General Challenge Mode tips: When you're playing Challenge Mode, pause the game with the select button instead of start -- the latter will still run the timer. In Mega Man 1, never forget the Magnet Beam -- it can severely cut down on your times, and instantly skip most platforming pit sections. Try to look at what games are featured in a specific playlist, and remember that any entry from 3 on has the slide ability, and 4 on has the charged shot. If you need help remembering what game you're playing, turn on screen borders -- the artwork will clue you in. Memorize the locations of items within the menu. Selecting a subweapon takes time, and you can shave off seconds on a constant basis if you remember where everything is. Make flash cards if you're serious about going for the top spot! Did you die early on in a challenge? Press select and restart -- the timer doesn't reset on its own. In megamixes featuring multiple areas, memorize the last section after completing it once, so you know when you can rush and not worry about losing health that you may need for the next area. Additionally, remember that subweapon energy replenishes after each zone. Sometimes getting hit is okay, and it may even allow for a quicker clear time. If you're looking to not die, getting hit by a bullet is generally less damaging than a collision -- so get hit by a projectile, then use the subsequent invincibility frames to run through enemies. The best times will be posted by players who don't die once. The Mega Man 1 pause glitch still works, you just need to use a different button (L1, LB) to initiate the in-game pause rather than the Mega Man Legacy-specific menu.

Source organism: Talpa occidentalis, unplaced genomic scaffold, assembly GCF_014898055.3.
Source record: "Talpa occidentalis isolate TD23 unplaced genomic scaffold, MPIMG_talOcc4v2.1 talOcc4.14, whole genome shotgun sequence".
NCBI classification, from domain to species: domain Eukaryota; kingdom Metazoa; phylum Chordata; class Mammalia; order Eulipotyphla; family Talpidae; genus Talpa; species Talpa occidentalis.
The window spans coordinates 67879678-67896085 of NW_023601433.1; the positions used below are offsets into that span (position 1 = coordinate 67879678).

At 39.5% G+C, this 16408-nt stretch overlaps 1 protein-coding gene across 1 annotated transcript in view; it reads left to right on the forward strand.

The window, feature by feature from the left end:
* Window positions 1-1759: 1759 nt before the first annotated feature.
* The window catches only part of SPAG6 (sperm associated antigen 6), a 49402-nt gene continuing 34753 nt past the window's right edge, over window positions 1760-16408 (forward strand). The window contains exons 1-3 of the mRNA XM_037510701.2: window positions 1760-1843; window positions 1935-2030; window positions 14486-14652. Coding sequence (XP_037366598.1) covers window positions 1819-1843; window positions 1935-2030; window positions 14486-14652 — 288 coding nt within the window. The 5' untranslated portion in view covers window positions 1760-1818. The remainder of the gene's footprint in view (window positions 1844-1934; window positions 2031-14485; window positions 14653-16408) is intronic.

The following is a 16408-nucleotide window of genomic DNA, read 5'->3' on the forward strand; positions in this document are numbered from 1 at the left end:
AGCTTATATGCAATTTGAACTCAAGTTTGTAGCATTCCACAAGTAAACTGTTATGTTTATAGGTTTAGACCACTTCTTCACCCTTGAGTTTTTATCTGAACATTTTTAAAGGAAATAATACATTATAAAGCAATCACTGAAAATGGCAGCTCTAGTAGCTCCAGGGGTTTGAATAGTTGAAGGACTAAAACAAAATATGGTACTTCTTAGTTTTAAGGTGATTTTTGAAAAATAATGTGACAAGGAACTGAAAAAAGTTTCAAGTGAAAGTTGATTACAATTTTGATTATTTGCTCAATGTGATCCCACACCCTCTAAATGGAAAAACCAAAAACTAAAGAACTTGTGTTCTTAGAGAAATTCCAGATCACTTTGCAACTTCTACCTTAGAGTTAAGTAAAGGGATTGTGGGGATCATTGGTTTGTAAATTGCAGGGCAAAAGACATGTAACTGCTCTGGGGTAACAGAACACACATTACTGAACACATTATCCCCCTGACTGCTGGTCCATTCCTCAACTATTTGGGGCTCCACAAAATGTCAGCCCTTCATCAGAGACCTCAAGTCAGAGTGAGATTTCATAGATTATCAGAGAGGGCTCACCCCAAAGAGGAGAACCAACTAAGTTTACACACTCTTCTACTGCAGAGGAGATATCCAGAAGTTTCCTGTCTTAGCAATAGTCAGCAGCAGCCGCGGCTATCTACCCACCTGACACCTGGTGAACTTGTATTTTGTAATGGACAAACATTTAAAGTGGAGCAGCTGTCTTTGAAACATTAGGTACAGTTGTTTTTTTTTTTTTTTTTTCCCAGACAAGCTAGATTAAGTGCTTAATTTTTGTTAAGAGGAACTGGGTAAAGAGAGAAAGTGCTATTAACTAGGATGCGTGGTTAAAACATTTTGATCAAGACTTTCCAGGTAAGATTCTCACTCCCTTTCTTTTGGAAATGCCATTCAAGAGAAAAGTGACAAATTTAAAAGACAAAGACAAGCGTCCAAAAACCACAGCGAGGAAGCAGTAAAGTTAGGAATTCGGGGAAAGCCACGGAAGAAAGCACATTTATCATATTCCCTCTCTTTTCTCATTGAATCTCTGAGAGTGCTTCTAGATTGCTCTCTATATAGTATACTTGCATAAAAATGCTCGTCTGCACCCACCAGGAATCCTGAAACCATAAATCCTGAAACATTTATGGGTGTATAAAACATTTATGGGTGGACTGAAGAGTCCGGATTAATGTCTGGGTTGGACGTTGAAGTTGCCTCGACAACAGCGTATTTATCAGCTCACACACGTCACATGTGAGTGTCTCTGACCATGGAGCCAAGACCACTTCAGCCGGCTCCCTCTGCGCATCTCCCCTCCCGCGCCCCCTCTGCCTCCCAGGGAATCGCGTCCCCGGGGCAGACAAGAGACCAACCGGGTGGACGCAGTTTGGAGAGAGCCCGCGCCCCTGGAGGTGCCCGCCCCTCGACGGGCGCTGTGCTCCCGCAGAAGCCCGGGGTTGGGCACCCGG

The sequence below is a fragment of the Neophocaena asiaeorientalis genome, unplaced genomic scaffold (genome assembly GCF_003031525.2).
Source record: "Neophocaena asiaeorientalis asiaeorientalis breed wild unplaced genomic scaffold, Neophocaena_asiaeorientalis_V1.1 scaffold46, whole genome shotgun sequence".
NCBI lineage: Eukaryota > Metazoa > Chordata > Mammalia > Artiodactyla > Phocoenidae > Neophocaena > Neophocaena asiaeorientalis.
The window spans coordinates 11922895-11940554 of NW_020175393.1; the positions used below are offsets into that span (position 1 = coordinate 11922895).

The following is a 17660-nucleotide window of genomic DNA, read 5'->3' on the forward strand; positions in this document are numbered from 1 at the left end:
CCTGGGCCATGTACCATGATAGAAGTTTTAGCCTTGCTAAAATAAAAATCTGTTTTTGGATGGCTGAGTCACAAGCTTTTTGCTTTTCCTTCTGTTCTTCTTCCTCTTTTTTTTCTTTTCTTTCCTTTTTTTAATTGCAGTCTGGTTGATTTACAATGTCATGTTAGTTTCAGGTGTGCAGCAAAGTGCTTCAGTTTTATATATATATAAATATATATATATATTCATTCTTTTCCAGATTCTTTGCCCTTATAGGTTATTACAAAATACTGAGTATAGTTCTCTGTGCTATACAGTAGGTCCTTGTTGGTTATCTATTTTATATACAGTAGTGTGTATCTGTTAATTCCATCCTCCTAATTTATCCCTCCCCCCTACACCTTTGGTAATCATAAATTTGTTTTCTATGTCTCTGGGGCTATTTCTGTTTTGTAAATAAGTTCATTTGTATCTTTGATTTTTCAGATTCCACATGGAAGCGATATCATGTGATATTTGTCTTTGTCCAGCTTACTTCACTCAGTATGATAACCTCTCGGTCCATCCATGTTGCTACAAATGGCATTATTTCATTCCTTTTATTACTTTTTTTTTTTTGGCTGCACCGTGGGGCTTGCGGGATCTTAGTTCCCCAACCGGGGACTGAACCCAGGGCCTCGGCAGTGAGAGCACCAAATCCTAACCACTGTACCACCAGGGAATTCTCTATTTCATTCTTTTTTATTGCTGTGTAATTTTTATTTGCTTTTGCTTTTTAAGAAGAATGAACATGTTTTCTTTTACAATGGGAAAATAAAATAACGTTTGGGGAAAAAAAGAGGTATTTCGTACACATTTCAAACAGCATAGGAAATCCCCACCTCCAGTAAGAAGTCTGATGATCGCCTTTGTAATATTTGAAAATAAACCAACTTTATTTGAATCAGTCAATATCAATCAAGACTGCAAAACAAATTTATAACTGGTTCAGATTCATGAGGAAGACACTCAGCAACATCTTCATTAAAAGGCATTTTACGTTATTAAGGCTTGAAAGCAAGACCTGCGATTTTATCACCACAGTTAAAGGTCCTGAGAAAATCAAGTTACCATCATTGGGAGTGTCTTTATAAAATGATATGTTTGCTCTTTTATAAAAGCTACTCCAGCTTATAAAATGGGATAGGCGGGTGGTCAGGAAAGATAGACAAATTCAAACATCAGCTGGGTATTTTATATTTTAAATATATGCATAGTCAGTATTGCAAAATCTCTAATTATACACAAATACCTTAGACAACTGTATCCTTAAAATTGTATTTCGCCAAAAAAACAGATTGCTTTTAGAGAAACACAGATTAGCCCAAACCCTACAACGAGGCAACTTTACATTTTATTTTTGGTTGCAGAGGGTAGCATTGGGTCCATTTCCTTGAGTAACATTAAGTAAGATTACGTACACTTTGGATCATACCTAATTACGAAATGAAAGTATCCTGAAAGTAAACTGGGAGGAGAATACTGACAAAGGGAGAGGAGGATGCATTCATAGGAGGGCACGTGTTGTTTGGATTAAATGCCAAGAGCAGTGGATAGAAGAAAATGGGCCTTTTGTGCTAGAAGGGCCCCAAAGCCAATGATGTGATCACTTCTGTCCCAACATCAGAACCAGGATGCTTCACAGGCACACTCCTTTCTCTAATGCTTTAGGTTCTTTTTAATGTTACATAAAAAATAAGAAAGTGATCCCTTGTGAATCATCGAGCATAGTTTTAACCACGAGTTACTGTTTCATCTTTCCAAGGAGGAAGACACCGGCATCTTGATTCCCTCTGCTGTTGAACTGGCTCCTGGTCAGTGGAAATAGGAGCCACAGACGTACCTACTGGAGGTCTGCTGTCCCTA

Mega Man tips photo
Mega Bustin' makes me feel good
People often cite the Mega Man series as an example of "difficult" retro games, but there's an astounding amount of rhyme and reason to the level design therein. With a few tips you'll be breaking down time trial record walls like it was nothing.

Review: Mega Man Legacy Collection

Aug 25 // Chris Carter